The Chosen Name and Its Significance

Even choosing the name “neuromodulation” was not a simple matter. There was discussion among the board members with terms bandied about such as neural prosthetics, neural augmentation, etc. Drs. Staal and DeJongste say the term neuromodulation was a “Dutch invention”. During a later discussion, Dr. Krames notes in a 2006 NANS newsletter article, “the term neuromodulation was proposed by Mario Meglio and accepted by the preliminary board of the society to include all neurodevices implanted to help and improve function in humankind.”

The term neuromodulation links the therapy to the underlying physiology and the unfolding quest to refine insight and interventions. “INS has always supported the research and knowledge about mechanisms of action in neuromodulation," comments Dr. Linderoth. "For a long time I thought that we were only a very, very small group doing this but now it is also rapidly expanding. A very important thing is that the INS has increased the cross-fertilization . . . Moreover, the INS has attracted much support from the neuromodulation manufacturing industry and actually driven the development of new treatment algorithms (which we now see just the start of . . .)” – as well as influencing industry in the development of new and more-refined devices, indications, and stimulation targets.

In the 2004 INS newsletter, Dr. Meglio, who had advocated for the society’s name to use the term
“neuromodulation,” wrote as then-president of the INS:

“We wanted to include all kinds of neuromodulation interventions in this field, not just electrical stimulation, realizing that the nervous system should be viewed not only as a complex electrical system of integrated circuits, but also as an intricate chemical laboratory. Pioneers in neuromodulation recognized early on that the result of modulating the function of the nervous system, either by electrical or chemical means, would indirectly affect other systems in the body, and that neuromodulation could treat conditions which do not directly involve the nervous system.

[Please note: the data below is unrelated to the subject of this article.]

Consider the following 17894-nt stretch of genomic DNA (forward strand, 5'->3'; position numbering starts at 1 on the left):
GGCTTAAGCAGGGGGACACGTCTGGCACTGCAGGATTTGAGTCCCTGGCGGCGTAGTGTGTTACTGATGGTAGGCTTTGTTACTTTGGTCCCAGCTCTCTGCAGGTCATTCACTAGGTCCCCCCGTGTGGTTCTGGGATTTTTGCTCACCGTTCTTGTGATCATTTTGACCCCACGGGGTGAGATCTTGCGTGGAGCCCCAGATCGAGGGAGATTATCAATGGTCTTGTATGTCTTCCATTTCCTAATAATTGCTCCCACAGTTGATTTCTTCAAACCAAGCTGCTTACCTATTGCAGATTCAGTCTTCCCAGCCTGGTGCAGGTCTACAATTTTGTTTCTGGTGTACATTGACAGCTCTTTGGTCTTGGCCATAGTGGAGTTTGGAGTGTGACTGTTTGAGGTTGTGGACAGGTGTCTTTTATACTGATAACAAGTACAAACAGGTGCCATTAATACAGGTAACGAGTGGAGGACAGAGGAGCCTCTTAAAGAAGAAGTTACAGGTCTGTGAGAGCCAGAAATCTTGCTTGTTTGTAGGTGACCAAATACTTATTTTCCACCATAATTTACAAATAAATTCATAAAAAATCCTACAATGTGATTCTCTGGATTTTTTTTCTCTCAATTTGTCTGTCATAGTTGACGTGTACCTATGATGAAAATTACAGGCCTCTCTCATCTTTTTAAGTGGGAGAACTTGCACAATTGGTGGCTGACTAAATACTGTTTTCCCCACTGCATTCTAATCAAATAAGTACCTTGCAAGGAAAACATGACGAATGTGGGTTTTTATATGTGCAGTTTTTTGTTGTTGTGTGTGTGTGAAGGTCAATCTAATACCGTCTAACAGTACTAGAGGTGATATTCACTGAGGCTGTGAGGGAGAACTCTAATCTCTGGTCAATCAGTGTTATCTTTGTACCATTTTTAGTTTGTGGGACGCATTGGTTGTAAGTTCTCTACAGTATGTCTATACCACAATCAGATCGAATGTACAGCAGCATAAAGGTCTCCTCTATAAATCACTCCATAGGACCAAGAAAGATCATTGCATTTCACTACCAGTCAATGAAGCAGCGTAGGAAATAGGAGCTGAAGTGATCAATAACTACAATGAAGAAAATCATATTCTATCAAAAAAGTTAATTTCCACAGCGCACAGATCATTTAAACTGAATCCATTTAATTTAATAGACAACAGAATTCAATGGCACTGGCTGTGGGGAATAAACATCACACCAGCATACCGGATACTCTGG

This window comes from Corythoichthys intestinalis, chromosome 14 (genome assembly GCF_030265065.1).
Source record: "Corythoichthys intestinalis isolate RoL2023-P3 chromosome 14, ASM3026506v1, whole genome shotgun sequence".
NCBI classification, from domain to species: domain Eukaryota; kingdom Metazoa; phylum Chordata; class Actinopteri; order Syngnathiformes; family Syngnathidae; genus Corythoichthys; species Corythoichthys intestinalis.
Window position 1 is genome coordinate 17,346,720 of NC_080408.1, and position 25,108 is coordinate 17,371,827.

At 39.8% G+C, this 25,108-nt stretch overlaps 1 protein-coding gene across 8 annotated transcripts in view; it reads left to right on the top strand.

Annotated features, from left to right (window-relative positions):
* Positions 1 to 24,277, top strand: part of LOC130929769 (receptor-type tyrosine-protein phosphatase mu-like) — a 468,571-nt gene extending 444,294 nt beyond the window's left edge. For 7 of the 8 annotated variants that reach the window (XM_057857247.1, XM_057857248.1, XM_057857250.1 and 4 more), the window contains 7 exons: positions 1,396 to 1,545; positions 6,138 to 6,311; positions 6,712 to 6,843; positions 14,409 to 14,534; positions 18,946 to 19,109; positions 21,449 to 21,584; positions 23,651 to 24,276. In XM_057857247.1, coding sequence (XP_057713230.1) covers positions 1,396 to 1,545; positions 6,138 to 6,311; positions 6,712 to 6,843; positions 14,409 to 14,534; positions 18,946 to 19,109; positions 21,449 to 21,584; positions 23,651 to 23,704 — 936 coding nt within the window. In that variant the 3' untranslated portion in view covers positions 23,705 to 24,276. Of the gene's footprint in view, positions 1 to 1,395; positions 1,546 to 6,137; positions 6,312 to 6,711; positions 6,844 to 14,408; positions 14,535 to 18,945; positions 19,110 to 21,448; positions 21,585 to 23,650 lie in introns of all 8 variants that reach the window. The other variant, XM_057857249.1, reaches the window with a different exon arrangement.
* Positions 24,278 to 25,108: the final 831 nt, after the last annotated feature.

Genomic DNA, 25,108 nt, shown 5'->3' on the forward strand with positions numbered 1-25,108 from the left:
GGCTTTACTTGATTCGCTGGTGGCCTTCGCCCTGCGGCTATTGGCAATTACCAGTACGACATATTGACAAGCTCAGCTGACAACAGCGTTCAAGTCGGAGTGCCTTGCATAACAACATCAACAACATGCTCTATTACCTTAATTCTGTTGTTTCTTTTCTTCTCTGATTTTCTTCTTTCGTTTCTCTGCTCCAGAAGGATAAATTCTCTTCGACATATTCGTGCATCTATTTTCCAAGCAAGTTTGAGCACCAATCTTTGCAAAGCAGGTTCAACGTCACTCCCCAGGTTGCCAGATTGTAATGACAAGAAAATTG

“The first objective of this Society was to create a stimulating environment and venue for scientists and clinicians with different backgrounds to unite and to study the effects of neuromodulation and its mechanisms of action. Progress in this field would not have been made and will not continue without utilizing a multidisciplinary approach in treating both the patient and the disease.”

Dr. Krames proposed adding to the journal title the phrase “Technology at the Neural Interface” in 2007 to distinguish between pharmacologic neuromodulation from systemic agents and device neuromodulation – and to attract submissions from all of applied neuroscience. He now relishes seeing newer branches of the field such as brain-computer interfaces, brain-machine interfaces, optogenetics and bioelectric medicine, saying, “Our field might just represent the future of medicine!”

“The most gratifying thing about the INS today,” he continues, “with the increasing interest amongst clinicians, scientists, and engineers, is the notion that we are all in this together.”

Chapter Formation

In the early years, Dr. Barolat had formulated, with Dr. Simpson, the idea of national and regional chapters as a way of expanding the reach of the society. When Dr. Krames brought this idea to the NANS board in the 1990s, he encountered some initial skepticism. However, he believes NANS joining the INS was a game-changer, since “the USA implanters were now part of a worldwide federation of implanters and the INS just doubled its growth.”